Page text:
What Hooked Us:
Accurate 24p reproduction.
Crisp motion depiction.
Why We Grumbled:
Awkward channel navigation.
The Final Verdict:
The 42 PFL 7404 is a great all-round TV with a sleek design. It scores further plus points for its passable video processing, decent colours, and relatively powerful sound. On the other hand, the Philips’ low contrast ratio means it has no place in the dark home cinema.
In this respect, all the Philips offers is a USB media player for photos, videos, and music.
You get the full range of connections, with just one small omission: The Scart socket doesn’t accept S-Video signals.
Of course, for 849 GBP, you obviously can’t have everything. On the 42 PFL 7404, which measures a sleek 23 millimetres deep, you’ll have to make do without Philips’ Ambilight technology, for example — this is only available in pricier models.
Still, there’s a three-way tuner with support for HDTV and CI+. Enthusiasts will love the fine-tuning of colour temperature, as well as the various image-enhancement settings and a backlight with both manual adjustment and automatic light-sensor control.
The black and blue menu has both advantages and disadvantages. The huge typeface, for example, means you can read it from far away. But the interface covers the whole picture and reacts sluggishly. On top of that, the digital cable channel list lacks a sort function. Analogue programmes and DVB radio stations simply tag onto the end of the list, instead of appearing in a list of their own.
The well-built remote control matches the TV’s design and sits comfortably in the user’s hand.
Praise goes, on the other hand, to the automatic aspect ratio adjustment, which even chooses the correct setting for broadcasts in unusual formats. We liked the remote control for its combination of top build quality and clear button layout. The handset also offers a back button and direct access to the TV’s picture menu.
Confusion reigned supreme in the test lab when we connected Pioneer’s BDP-LX 52 Blu-ray player to the Philips: The TV switched to the wrong HDMI input every time we pressed the “Top Menu” button on the player’s remote control. The solution to the riddle: We first had to switch off the Philips’ “EasyLink” setting, which allows the user to control a number of HDMI devices via the TV’s remote control.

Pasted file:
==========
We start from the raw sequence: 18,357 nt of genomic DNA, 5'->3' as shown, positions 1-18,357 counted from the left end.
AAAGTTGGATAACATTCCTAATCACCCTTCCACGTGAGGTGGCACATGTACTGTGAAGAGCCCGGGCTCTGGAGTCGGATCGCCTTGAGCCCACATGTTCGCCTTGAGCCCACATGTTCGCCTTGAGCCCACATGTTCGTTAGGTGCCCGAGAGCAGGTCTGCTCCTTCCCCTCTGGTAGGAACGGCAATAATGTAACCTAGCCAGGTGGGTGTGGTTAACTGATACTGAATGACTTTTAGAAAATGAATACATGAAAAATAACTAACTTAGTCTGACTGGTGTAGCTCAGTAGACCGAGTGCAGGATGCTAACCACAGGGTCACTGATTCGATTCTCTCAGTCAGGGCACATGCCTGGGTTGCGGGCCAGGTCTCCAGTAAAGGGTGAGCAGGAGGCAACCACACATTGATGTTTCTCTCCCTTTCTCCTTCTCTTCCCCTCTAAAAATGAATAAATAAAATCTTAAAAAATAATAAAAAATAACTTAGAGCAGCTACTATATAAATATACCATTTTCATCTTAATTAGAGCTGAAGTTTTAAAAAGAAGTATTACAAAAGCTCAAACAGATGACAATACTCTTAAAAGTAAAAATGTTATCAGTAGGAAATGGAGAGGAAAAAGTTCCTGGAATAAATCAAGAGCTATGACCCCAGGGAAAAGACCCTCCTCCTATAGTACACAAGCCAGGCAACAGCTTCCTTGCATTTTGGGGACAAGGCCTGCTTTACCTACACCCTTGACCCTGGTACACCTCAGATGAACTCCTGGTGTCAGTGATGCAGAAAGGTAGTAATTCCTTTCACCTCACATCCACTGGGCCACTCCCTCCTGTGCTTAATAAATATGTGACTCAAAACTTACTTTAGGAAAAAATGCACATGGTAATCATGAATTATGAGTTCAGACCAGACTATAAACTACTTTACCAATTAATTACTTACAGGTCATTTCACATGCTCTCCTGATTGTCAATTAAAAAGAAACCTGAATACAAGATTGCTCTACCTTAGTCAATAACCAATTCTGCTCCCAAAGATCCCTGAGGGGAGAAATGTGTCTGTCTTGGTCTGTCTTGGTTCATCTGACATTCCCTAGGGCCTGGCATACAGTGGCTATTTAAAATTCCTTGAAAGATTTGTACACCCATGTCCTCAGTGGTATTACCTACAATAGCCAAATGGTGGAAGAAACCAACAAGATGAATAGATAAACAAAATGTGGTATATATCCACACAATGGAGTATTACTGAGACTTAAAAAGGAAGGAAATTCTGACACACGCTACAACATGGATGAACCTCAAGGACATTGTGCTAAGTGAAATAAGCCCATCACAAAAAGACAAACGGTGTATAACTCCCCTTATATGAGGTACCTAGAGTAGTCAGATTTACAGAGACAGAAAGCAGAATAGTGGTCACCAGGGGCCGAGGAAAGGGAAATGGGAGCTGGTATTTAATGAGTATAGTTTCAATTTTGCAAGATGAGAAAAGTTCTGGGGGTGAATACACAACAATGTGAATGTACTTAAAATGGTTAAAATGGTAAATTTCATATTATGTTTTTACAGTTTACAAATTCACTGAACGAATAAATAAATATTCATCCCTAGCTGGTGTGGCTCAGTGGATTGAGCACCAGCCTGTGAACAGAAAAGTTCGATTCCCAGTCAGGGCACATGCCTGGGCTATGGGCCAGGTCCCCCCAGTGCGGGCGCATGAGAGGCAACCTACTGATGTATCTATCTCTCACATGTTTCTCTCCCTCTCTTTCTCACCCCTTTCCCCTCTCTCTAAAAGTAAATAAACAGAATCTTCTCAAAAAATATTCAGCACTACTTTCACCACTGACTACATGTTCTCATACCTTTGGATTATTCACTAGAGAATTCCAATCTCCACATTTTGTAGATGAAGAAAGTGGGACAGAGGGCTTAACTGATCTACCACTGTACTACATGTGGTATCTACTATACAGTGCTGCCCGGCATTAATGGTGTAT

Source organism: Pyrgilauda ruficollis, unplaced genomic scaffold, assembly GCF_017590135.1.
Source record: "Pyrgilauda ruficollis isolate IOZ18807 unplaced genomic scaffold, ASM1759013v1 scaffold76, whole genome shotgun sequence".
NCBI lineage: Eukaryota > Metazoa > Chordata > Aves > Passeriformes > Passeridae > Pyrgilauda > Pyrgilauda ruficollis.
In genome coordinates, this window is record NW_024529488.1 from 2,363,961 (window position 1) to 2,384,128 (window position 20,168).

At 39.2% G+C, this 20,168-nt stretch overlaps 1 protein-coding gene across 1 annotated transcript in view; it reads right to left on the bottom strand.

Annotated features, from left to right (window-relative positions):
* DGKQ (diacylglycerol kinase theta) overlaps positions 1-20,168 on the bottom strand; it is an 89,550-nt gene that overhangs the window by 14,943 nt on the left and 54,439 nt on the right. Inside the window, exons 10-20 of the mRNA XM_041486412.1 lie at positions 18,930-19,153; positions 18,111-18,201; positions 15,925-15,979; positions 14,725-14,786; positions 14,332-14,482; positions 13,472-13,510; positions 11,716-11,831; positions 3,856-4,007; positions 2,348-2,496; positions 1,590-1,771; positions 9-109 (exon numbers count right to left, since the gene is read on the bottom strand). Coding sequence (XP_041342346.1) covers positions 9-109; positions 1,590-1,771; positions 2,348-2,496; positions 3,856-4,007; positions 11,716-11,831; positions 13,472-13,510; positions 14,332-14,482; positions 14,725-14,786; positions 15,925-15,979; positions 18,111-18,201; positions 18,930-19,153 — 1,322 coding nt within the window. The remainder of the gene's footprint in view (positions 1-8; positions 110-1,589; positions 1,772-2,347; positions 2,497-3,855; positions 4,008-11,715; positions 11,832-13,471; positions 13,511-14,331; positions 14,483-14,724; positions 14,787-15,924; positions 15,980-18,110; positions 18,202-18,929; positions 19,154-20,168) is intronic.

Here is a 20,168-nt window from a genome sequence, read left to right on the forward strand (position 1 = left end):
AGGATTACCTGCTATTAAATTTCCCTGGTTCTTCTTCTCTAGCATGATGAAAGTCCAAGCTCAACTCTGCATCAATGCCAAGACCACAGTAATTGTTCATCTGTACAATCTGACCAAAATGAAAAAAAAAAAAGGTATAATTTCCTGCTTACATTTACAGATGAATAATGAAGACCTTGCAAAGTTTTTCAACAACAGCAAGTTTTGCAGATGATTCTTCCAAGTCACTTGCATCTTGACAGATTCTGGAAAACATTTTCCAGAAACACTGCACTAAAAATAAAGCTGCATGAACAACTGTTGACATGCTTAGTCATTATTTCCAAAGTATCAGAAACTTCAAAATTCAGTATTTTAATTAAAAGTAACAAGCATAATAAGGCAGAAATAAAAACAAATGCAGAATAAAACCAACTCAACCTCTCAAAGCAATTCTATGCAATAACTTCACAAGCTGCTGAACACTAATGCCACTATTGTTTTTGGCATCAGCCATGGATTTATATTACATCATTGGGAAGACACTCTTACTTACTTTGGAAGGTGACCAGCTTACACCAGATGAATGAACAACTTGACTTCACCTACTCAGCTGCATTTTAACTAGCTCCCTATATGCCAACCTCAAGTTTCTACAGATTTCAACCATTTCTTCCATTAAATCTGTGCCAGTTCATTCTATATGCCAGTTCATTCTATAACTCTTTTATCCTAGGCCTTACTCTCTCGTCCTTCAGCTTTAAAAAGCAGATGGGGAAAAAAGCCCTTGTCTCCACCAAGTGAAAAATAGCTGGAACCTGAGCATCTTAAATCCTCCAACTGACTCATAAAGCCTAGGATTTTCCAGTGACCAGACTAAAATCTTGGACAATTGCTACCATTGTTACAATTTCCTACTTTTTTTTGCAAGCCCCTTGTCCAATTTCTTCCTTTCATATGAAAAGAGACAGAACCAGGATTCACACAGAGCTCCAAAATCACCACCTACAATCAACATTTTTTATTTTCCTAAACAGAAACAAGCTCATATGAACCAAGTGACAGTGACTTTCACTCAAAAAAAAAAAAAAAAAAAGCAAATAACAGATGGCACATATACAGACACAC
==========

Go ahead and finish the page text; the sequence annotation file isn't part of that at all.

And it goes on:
Picture Quality of Standard-Definition Signals
The Philips takes an unusual approach to picture setup: The new user is directed to use their own photos in a split-screen mode (found under “Settings assistant”) to decide which picture settings they like best. But this process invariably leads to overly colourful and oversharpened presentation.
You’ll get the most natural picture if you select the “Cinema” preset before tweaking the image — you can then save your tweaked settings under “Personal” (see Ideal settings, below). When adjusted accordingly, the analogue TV picture looks superb — detail-rich and free of noise.
With “HD Natural Motion” activated, fast-moving texts glide legibly across the screen. The motion enhancement eliminates film judder, as well as getting rid of double edges and making motion in general appear more fluid. But the motion clarity depends on the contrast setting — the brightest picture is also the blurriest.
In 576i (PAL) signals, the HDMI input delivers a decent picture with passable de-interlacing. But you can see slight line-flicker in especially critical test scenes such as the camera pan across a beach in “Six Days Seven Nights”.
Picture Quality of High-Definition Signals
Although the HDTV video processing tends to slightly over-sharpen fine details, this effect won’t bother you during films. Other than that, the video processing works tidily, and even 24p signals appear accurately on the screen.
Tip: If you’re planning on displaying mostly 720p and 1080p signals and don’t need the motion-smoothing technology, you should switch to “PC mode”. Here, fine details no longer show artificial sharpening, and therefore display more precisely and authentically. The PC mode is also useful for up-scaled 4:3 signals, since this picture-format setting is otherwise inaccessible.
Black-and-white films such as “Casablanca” show convincing, although slightly cool, greyscales — this is because of the slightly raised colour temperature of 7,100 Kelvin. In colour films, the strong primary colours and skin tones impress.
Weaknesses appear in dark pictures such as those in “Kingdom of Heaven”: The low contrast and the strong residual illumination emerge as the arch enemies of picture depth. This problem was particularly noticeable in dark viewing conditions, so the Philips delivers its best subjective impression when viewed with some low ambient light.
Although the 42 PFL 7404 has an extremely compact casing and the speakers don’t point directly towards the listeners, the TV’s sound is still relatively powerful. Music, however, sounds slightly off-colour.
Smart Setting: Personal
Noise Reduction: Off
Advanced Sharpness: Off
Dynamic Contrast: Off
Dynamic Backlight: Best picture
MPEG Artefact Reduction: Off
Colour Enhancement: Minimum
Picture Format: Unscaled
These settings apply to realistic playback of HDTV/Blu-ray material through the HDMI interface in a darkened environment. Manufacturing and HDMI playback device deviations might necessitate slight adjustment.
Dimensions & Weight Details
- Dimensions & Weight Details : Panel with stand – 110.6 cm x 30.9 cm x 71.7 cm x 25.3 kg
- Input Video Formats : 576i/p, 480i/p, 1080i/p, 720p
- HDMI : 3
- Dynamic Contrast Ratio : 80000:1
- Resolution : 1920×1080
- Brightness : 500 cd/m2
- Image Aspect Ratio : 16:9
- Diagonal Size : 47″ – widescreen
- Power Consumption Operational : 149 Watt
- Power Consumption Stand by / Sleep : 0.15 Watt
- Weight : 20.1 kg
- Width : 110.6 cm
- Height : 66.6 cm
- Depth : 9.2 cm
Digital TV Tuner
- Digital TV Tuner : DVB-C, DVB-T